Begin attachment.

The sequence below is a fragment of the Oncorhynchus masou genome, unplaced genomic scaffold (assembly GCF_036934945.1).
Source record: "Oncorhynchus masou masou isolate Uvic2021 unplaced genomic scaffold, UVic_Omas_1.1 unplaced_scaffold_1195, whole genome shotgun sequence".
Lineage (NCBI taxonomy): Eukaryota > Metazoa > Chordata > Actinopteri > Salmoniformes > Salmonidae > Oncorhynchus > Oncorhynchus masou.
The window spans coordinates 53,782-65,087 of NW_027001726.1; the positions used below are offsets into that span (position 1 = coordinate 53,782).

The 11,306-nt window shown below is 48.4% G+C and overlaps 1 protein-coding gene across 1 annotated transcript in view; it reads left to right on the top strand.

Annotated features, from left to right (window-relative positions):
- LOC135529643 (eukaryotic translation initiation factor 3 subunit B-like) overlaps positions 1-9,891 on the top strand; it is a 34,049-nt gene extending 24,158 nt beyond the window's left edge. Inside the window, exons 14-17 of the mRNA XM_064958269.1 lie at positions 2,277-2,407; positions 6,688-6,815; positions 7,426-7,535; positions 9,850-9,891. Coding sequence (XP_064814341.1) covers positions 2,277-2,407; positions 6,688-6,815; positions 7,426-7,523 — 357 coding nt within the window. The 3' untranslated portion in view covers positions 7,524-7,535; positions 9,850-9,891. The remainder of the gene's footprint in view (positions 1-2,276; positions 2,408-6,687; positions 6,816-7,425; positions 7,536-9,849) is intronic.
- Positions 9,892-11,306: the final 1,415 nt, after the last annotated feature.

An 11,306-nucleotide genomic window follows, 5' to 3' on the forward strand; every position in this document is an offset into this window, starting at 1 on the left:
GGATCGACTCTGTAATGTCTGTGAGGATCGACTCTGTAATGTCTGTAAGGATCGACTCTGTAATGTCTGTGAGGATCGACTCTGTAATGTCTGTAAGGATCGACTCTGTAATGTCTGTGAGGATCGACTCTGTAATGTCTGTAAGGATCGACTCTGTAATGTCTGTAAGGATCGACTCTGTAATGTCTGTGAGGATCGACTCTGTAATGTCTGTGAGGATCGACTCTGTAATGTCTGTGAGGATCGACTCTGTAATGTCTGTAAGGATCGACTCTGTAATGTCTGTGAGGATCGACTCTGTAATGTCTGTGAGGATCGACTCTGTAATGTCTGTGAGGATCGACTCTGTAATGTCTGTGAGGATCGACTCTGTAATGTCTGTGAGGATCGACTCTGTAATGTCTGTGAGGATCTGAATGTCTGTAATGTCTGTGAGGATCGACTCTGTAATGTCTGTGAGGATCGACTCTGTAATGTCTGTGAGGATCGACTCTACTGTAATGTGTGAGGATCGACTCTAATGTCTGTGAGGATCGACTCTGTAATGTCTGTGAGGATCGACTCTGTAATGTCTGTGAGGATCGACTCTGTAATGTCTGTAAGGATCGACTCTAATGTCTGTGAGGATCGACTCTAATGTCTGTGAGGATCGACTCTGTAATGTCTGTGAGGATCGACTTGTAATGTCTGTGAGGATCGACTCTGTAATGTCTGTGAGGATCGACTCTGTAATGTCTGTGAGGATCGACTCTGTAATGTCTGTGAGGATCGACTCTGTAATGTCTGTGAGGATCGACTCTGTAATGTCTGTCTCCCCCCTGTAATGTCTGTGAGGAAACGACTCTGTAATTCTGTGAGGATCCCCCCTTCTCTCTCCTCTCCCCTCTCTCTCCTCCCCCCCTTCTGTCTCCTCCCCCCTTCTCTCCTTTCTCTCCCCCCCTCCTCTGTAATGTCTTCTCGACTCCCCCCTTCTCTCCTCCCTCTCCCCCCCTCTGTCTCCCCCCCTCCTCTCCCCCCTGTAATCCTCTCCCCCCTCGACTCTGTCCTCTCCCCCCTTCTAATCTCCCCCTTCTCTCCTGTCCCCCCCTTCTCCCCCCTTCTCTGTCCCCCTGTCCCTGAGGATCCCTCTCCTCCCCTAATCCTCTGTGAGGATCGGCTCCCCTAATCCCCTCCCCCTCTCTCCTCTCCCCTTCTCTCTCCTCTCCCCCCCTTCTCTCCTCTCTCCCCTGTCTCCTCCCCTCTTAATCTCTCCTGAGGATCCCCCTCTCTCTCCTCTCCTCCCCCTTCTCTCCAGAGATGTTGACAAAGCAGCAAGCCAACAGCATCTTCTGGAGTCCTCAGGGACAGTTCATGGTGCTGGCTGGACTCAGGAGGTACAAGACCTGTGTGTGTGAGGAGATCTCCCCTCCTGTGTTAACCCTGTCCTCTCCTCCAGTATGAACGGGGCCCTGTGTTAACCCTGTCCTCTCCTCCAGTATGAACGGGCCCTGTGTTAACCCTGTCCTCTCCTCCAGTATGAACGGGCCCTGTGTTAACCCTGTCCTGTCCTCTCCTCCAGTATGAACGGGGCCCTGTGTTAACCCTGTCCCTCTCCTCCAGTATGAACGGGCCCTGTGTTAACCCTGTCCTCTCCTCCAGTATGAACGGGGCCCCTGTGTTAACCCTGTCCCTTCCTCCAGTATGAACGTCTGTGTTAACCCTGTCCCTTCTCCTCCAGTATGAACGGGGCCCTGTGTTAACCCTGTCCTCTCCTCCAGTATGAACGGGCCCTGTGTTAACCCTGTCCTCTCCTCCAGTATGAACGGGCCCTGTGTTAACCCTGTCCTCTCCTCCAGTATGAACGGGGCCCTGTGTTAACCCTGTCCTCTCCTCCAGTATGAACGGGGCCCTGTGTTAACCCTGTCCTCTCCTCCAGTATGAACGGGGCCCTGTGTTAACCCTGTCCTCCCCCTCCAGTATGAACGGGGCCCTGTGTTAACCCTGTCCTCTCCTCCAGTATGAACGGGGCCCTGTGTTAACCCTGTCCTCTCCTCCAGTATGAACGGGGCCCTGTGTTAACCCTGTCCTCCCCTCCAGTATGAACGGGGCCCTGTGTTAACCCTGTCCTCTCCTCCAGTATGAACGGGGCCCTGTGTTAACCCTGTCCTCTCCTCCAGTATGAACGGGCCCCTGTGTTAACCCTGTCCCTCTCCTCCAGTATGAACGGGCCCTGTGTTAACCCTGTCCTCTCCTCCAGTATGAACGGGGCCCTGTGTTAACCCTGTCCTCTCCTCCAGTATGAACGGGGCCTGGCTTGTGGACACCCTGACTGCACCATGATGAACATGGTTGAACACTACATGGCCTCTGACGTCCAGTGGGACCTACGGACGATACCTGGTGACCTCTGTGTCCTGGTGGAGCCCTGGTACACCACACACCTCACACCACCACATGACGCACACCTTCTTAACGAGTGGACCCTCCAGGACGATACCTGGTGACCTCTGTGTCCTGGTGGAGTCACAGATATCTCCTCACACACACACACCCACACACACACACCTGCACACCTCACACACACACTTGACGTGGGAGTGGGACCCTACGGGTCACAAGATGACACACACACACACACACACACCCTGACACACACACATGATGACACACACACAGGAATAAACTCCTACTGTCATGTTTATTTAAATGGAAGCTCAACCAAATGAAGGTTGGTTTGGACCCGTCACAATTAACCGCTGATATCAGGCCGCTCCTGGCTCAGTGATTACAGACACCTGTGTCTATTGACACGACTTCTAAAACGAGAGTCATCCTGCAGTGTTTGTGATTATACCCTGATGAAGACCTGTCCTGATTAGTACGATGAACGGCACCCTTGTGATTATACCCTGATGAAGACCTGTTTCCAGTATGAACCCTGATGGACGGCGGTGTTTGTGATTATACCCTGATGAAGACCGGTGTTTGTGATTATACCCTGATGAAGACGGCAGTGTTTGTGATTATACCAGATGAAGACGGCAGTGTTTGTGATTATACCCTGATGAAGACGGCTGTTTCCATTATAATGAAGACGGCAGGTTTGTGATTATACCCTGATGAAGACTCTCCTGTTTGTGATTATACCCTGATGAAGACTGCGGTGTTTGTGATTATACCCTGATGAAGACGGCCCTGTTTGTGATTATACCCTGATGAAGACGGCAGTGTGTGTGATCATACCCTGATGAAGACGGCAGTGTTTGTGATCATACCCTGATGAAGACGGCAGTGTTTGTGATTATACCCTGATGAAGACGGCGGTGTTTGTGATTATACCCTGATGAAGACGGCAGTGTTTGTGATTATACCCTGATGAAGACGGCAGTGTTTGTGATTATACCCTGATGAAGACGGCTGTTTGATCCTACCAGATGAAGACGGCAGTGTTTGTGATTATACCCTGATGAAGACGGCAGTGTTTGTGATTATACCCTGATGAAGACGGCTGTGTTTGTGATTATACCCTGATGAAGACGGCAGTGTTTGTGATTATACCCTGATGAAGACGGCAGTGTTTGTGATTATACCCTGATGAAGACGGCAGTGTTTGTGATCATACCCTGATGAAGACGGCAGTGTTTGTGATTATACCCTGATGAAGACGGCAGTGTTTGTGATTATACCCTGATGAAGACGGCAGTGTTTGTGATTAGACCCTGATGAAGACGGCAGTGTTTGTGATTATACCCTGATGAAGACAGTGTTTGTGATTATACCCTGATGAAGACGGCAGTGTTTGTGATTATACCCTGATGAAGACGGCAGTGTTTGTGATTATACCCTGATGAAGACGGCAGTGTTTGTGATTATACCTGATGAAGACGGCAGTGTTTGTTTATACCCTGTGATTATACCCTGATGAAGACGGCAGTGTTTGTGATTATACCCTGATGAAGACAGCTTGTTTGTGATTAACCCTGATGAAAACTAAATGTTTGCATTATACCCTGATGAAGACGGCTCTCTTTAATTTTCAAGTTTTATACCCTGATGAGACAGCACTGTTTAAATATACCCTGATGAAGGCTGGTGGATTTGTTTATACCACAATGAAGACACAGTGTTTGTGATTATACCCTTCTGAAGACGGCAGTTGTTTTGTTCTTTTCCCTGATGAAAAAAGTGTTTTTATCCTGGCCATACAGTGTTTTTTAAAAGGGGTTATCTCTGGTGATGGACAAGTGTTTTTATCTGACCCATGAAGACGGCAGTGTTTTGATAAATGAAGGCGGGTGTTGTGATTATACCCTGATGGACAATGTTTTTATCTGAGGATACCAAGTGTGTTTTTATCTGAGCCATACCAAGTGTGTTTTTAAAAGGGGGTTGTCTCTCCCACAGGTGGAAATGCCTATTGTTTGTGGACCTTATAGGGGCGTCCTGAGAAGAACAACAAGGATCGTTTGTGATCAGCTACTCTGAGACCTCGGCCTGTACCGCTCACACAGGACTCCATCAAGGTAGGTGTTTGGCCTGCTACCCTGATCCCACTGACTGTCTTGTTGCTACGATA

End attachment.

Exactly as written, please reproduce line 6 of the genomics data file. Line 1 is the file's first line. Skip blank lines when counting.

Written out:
Annotated features, from left to right (window-relative positions):